While South African business spends a great deal of time and money on education projects, it has not improved the education system as a whole.

In a struggling system, individual projects are not effective tools for impacting the overall quality of schooling or for promoting meaningful improvement at scale.

The problem is that the resources commanded by companies and foundations are miniscule compared to government expenditure on education. The most effective way, therefore, to spend private rands is to influence the future spending of public rands.

These are some of the insights from an international workshop held by the Centre for Development and Enterprise (CDE) in Washington DC, in association with business leaders and organisations involved in education reform.

“The idea was to learn from U.S. experience and uncover ways to help businesses move beyond small, isolated projects and make a strategic contribution to large-scale schooling reform in South Africa,” says Ann Bernstein, Executive Director of CDE.

“While business has made a generous and valuable contribution to education in SA, resulting in many excellent projects, what is desperately needed is system-wide reform.”

It’s no secret that the South African schooling system is struggling. Learners perform very badly in international tests in mathematics, science and functional literacy, and lag years behind intended outcomes. The system is also wasteful because many who enter it drop out or fail to find jobs.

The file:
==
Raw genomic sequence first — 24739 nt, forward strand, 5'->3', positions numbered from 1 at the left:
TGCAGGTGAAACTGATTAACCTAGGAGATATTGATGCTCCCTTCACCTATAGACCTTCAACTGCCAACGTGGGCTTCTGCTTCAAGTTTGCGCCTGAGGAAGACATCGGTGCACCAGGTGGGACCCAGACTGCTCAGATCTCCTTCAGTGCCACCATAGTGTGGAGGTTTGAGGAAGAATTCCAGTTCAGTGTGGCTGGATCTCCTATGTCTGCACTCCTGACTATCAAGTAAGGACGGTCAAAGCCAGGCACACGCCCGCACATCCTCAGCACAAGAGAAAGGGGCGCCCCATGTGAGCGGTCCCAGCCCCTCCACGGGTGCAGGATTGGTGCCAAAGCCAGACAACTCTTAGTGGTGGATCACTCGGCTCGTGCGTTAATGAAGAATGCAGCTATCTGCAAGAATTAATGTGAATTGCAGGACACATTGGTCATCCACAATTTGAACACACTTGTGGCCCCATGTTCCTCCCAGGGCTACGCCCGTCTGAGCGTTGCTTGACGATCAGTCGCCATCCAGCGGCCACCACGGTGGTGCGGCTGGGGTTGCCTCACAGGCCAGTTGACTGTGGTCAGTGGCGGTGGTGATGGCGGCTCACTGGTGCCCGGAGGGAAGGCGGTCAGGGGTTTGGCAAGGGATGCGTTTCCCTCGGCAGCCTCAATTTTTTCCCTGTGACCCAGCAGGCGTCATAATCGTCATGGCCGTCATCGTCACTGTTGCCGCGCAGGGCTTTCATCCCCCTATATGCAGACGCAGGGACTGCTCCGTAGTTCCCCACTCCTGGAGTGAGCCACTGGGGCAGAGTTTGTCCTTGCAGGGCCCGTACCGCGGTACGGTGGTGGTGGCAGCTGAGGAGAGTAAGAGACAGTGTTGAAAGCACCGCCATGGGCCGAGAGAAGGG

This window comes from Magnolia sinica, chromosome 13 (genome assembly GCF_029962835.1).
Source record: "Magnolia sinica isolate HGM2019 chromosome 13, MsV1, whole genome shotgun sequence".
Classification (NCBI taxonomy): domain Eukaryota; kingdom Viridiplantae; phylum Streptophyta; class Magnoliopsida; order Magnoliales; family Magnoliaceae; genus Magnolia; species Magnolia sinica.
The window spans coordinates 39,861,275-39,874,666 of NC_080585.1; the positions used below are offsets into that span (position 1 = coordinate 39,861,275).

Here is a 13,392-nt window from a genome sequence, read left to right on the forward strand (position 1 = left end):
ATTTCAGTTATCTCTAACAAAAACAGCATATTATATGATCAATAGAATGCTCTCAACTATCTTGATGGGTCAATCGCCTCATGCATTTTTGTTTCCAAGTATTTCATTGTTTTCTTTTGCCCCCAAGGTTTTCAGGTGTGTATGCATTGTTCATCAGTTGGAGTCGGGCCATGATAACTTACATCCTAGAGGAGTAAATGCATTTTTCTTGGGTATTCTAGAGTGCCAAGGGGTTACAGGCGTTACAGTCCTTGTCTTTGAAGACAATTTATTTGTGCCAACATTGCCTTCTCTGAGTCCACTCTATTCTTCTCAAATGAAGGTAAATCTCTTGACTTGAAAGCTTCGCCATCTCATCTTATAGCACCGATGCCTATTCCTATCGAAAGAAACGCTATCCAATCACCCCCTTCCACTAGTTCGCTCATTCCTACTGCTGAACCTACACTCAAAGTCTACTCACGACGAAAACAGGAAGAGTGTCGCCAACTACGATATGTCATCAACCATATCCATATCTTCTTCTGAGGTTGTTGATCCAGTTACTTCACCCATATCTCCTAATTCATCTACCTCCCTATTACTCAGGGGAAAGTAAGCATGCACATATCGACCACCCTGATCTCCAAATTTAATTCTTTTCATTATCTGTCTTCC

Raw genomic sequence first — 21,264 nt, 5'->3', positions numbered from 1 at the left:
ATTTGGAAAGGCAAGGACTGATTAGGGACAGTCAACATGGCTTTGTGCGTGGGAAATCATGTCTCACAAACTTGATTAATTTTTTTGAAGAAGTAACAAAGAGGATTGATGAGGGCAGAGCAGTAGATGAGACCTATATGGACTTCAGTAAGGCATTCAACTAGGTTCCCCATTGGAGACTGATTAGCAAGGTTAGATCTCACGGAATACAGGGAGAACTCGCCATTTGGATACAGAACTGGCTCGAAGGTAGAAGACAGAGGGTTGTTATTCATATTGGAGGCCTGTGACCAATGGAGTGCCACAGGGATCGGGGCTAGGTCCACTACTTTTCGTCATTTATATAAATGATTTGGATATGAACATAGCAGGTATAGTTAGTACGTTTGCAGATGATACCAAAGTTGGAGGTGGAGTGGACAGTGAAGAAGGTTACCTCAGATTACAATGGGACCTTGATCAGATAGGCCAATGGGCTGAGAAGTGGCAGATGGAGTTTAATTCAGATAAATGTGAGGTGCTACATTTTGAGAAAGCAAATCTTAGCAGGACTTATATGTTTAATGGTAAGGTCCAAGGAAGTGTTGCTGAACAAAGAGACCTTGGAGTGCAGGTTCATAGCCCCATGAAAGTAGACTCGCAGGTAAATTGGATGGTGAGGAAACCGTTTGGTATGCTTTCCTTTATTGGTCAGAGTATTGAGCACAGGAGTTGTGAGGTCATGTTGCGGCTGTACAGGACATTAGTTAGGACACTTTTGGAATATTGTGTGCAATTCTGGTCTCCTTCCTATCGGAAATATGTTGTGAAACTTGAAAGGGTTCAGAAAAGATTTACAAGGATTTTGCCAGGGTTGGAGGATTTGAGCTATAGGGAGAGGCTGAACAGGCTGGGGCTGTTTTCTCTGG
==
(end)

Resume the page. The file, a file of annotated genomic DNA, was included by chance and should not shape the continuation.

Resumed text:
“The country needs good ideas to help focus the allocation of private funding, so it has the best chance of positively influencing the education system,” says Bernstein.

One notable insight from the workshop was that trying to reform public education through the sheer force of private money is a bit like pouring buckets of water into the ocean. The most effective way to spend private resources, therefore, is to redirect how public money is spent in the future.

Many of the items supplied by philanthropists to education – such as new technology or staff development – could be purchased with public funds but are not for political and bureaucratic reasons. It’s important to ask why these schools don’t purchase these products for themselves. Once the barriers have been identified, limited private funds would be spent most effectively by advocating the removal of the barrier, and convincing public money to support the idea.

Business leaders need to become advocates for education reform, as their impact as public figures with access to the media can significantly exceed the value of a project grant.

“Another strategy,” says Bernstein “is for companies to focus less on experimental projects and ideas and more on taking proven ideas to more sites.”

Companies can use their examples as models when advocating policy change. It is often better for business to help government take proven ideas to scale, because, regardless of how much business spends, government will always spend far more.

“Non-state money is a scarce resource and needs to be used in the most effective way possible,” says Bernstein.

“South African business needs to develop a far more sophisticated and strategic understanding of the schooling challenge. It needs to ramp up the policy debate on the ‘how’ of actual reform and educational improvement.”

“This will be beneficial both for the schooling system and ultimately the companies that so desperately need skilled employees.

This article is based on CDE’s report Business and schooling reform: What can we learn from experience in the United Sta